What is it?
LinkedIn is a professional networking site mostly focused on a corporate or commercial audience. For many people LinkedIn functions as an online CV and as a way to keep up with previous co-workers or to discover new career opportunities. Recently LinkedIn has moved more towards the academic market with the creation of their University Pages. However, these are more focused on the job market, on outreach for potential students and alumni and on creating a brand for the universities concerned, not current researchers and academics.
What can it do for me?
If LinkedIn is so much more focused on finding employment opportunities and recruiting, how can it benefit the career academic? It can create visibility beyond academia and allow you to network with fellow researchers. Creating a network is not just valuable for your own research and career, but as a mentor to your students you can help them connect to people in their proposed field of study.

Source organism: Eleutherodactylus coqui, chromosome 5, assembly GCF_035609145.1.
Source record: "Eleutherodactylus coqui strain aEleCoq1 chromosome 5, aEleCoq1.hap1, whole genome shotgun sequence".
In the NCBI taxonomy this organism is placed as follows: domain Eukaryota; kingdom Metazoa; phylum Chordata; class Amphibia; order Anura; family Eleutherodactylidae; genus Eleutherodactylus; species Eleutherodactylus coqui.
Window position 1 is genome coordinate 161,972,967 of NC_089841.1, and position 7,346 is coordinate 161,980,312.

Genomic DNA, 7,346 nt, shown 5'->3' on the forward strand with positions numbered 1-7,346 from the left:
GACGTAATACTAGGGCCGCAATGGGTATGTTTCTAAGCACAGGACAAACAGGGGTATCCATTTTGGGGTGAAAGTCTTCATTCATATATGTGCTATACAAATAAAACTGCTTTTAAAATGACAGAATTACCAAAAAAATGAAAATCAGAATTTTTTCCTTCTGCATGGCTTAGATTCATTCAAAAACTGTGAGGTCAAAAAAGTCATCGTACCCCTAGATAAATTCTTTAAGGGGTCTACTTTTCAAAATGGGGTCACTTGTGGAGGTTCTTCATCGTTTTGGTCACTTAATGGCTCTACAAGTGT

The usual caveats to privacy on social media apply, but LinkedIn privacy settings can be tricky to navigate and if not set correctly can result in embarrassing situations. Be wary of allowing LinkedIn access to your (email) contact lists as they might send your contacts that aren't on LinkedIn, invites to join in your name.
Pro’s & Cons
- Central professional profile
- Greater visibility due to LinkedIn's prodigious page ranking on Google.
- Easy way to stay in touch with professional contacts from prior places of employment.
- LinkedIn's business-oriented nature makes it less easily leveraged to academic purposes
Who in Leiden?
Dr. Crit Cremers (Leiden University Centre for Linguistics)
Dr. Irene Groot (Leiden Institute of Physics - Quantum Matter & Optics)
Dr. Hans Vollaard (Institute of Political Science)
Dr. Sabine Luning (Institute of Cultural Anthropology and Developmental Sociology)
Prof.mr. Barend Barentsen (Institute of Public Law)